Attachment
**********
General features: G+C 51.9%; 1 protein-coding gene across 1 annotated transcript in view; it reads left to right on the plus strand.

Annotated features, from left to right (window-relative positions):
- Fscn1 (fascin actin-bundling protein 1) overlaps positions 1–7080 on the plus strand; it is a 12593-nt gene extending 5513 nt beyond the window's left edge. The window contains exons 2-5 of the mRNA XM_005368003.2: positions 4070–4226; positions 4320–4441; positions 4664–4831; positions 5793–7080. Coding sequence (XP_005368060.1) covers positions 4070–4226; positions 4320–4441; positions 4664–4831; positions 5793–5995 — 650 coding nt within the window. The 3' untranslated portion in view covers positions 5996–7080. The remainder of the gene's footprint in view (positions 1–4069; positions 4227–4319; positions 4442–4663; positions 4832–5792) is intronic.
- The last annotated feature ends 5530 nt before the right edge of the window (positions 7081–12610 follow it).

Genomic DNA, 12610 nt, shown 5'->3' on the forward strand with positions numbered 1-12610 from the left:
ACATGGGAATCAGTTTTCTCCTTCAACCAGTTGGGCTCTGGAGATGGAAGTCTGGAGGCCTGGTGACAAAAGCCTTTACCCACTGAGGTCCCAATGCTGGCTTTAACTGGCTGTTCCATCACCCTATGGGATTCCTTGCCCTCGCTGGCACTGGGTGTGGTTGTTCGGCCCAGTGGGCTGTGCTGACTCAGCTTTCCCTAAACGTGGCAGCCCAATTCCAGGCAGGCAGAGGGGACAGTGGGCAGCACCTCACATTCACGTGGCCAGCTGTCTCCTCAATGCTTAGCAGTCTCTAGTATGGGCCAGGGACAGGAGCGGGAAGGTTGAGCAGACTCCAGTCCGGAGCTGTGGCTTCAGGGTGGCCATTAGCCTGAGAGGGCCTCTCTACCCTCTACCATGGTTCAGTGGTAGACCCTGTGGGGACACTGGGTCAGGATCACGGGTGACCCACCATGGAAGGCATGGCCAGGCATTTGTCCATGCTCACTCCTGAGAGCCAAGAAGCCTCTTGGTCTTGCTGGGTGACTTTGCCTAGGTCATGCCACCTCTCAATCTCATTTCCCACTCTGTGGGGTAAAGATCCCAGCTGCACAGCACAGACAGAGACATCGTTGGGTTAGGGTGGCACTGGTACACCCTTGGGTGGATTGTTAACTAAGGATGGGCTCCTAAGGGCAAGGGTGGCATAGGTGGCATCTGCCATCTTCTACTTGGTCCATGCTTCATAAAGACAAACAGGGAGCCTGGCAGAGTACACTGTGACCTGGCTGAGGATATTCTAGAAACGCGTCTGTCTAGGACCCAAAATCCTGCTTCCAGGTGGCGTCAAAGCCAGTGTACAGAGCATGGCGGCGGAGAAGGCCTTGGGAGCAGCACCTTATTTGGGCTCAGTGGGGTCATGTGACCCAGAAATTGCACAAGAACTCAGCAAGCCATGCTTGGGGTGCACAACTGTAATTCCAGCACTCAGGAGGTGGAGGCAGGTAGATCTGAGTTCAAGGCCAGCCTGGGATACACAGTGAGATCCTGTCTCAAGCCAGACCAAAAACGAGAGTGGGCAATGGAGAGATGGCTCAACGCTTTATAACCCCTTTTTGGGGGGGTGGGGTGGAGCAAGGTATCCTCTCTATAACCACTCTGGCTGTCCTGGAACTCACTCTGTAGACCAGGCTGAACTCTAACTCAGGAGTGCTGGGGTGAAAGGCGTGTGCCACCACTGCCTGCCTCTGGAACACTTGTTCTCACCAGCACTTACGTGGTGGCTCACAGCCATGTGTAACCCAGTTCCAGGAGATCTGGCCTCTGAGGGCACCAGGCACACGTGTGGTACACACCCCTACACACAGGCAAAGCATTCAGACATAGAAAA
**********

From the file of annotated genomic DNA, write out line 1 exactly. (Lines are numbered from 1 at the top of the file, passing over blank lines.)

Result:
General features: G+C 51.9%; 1 protein-coding gene across 1 annotated transcript in view; it reads left to right on the plus strand.